Inquiry Lab Kit for AP® Chemistry
Materials Included In Kit
Acetic acid solution, CH3CO2H, 0.1 M, 500 mL
Ammonia water solution, NH3, 0.2 M, 1000 mL
Calcium hydroxide, Ca(OH)2, reagent, 50 g*
Hydrochloric acid solution, HCl, 0.2 M, 500 mL
Methyl red indicator solution, 0.02%, 50 mL
Nitric acid solution, HNO3, 0.05 M, 500 mL
Phenolphthalein indicator solution, 1%, 30 mL
Sodium hydroxide solution, NaOH, 0.1 M, 1000 mL
Sulfuric acid solution, H2SO4, 0.1 M, 500 mL
Thymolphthalein indicator solution, 0.04%, 30 mL
pH test strips, vial of 100
*Can only be used as an analyte, not as a titrant.
Additional Materials Required
(for each lab group)
Water, distilled or deionized
Beakers, 50-, 150- and 250-mL
Graduated cylinders, 10- and 100-mL
Magnetic stirrer and stir bar or stirring rod
pH sensor or pH meter
Pipets, Beral-type, graduated
Support stand and buret clamp
Test tubes, medium, 16 mm x150 mm, 4
Test tube rack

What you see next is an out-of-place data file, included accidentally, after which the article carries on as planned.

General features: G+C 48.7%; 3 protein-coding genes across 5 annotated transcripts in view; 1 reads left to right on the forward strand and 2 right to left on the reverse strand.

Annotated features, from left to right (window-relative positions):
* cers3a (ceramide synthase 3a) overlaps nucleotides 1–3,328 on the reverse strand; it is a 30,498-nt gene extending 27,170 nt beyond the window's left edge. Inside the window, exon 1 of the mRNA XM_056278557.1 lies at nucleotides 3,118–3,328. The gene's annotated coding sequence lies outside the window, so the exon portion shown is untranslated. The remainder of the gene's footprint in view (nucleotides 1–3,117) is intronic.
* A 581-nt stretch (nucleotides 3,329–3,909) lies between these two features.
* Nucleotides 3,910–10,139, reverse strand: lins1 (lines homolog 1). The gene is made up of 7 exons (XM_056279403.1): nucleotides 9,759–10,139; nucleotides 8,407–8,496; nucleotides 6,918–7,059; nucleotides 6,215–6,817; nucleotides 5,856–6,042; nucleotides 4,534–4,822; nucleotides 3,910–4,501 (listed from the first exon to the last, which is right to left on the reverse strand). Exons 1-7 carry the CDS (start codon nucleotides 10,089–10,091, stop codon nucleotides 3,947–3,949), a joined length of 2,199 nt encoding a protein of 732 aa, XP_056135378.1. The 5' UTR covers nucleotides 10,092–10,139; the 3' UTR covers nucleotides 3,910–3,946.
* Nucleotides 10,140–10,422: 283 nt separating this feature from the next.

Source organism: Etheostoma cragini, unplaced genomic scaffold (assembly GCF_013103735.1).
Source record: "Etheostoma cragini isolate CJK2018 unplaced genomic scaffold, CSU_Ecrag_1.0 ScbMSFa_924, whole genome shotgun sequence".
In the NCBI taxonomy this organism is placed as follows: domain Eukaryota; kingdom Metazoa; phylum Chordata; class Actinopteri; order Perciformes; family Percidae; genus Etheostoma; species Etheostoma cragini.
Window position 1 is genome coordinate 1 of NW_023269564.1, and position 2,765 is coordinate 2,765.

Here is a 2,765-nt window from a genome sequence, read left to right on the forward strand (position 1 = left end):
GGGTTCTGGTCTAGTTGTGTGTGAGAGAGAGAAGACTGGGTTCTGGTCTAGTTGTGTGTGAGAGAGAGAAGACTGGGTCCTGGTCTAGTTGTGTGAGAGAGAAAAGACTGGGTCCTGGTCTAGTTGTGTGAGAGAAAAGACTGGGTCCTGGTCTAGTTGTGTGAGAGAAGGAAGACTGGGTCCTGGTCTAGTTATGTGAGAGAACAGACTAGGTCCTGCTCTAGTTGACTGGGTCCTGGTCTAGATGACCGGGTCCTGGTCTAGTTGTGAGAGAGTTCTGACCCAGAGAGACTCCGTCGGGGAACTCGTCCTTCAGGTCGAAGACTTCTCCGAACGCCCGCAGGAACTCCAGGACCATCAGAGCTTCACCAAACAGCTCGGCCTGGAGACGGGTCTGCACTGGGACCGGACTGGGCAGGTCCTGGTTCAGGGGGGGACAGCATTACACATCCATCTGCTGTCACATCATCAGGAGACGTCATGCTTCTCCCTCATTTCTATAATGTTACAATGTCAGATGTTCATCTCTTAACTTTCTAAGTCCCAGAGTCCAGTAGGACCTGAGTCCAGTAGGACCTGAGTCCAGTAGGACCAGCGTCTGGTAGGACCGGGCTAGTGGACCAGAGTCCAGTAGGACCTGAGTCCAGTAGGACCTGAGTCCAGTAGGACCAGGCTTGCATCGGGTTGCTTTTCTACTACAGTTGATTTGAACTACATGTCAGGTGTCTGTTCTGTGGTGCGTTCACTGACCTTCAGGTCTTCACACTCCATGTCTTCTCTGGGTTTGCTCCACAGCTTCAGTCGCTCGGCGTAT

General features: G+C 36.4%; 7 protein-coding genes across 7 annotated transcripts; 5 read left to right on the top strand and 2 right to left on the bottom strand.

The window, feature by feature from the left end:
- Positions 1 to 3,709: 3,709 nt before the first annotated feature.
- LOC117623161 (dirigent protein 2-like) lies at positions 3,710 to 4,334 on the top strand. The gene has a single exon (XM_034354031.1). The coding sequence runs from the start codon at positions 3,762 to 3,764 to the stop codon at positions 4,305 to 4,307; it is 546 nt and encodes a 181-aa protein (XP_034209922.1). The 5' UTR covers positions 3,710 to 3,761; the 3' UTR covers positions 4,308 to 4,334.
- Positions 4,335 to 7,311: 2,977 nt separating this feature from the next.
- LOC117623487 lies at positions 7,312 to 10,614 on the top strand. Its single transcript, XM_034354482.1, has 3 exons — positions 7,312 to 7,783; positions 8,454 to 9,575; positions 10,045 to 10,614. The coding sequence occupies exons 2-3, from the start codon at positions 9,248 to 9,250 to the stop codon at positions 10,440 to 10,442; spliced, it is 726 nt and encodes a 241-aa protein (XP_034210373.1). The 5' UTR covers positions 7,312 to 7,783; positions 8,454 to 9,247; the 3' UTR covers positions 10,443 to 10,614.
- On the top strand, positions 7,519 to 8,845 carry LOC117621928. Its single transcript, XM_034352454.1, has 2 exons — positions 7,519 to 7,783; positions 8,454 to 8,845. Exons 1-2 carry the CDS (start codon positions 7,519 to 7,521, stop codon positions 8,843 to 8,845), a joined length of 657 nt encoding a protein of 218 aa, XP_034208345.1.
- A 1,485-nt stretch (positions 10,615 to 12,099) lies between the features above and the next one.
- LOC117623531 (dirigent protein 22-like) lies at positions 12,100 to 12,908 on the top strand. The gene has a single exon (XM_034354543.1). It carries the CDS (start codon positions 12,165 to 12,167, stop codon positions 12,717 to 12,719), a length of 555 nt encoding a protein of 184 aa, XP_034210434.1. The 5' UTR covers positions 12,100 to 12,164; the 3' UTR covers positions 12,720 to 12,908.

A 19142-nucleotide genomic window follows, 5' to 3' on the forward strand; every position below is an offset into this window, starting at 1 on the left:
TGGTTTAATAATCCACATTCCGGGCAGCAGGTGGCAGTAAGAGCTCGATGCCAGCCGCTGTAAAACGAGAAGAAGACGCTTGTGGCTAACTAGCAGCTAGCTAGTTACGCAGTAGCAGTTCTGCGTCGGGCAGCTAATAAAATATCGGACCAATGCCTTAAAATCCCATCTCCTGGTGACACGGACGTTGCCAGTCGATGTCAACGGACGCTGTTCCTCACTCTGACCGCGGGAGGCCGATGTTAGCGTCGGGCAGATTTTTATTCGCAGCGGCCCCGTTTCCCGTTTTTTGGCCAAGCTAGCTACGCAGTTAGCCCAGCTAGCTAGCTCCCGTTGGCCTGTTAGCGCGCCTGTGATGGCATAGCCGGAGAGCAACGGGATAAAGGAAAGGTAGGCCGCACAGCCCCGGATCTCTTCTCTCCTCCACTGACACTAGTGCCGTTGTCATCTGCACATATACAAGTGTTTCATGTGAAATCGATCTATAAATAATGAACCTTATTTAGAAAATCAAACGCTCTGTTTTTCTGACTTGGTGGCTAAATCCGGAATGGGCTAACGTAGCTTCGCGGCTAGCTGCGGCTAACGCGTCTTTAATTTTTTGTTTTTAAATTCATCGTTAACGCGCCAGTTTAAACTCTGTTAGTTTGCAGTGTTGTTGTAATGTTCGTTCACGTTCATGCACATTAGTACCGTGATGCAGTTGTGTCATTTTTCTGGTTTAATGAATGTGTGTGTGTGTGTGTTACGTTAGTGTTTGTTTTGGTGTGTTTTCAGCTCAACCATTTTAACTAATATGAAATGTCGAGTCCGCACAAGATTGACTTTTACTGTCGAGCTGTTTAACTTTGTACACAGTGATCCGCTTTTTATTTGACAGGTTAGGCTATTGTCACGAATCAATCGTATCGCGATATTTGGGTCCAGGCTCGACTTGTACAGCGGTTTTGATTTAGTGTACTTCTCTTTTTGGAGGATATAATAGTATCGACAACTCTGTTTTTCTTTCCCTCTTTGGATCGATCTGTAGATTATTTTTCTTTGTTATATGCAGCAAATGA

Phenolphthalein and thymolphthalein solutions contain alcohol and are flammable liquids; they are toxic by ingestion. Do not use near flames or other sources of ignition. Dilute sodium hydroxide solution is slightly toxic by ingestion and skin absorption and is irritating to skin and eyes. The ammonia water solution is mildly toxic by ingestion and inhalation, irritating to body tissues and a lachrymator. Solid calcium hydroxide is toxic by inhalation, irritating to body tissue, and its solution is caustic. Acetic acid may cause respiratory tract irritation. Hydrochloric acid is slightly toxic by inhalation and ingestion, a severe body tissue irritant, and corrosive to eyes. Sulfuric acid is slightly toxic by ingestion and severely irritating to body tissues, especially eyes. Nitric acid is irritating to body tissues. Avoid contact of all chemicals with eyes and skin. Wear chemical splash goggles, chemical-resistant gloves and a chemical-resistant apron. Wash hands thoroughly with soap and water before leaving the lab. Please review current Safety Data Sheets for additional safety, handling and disposal information.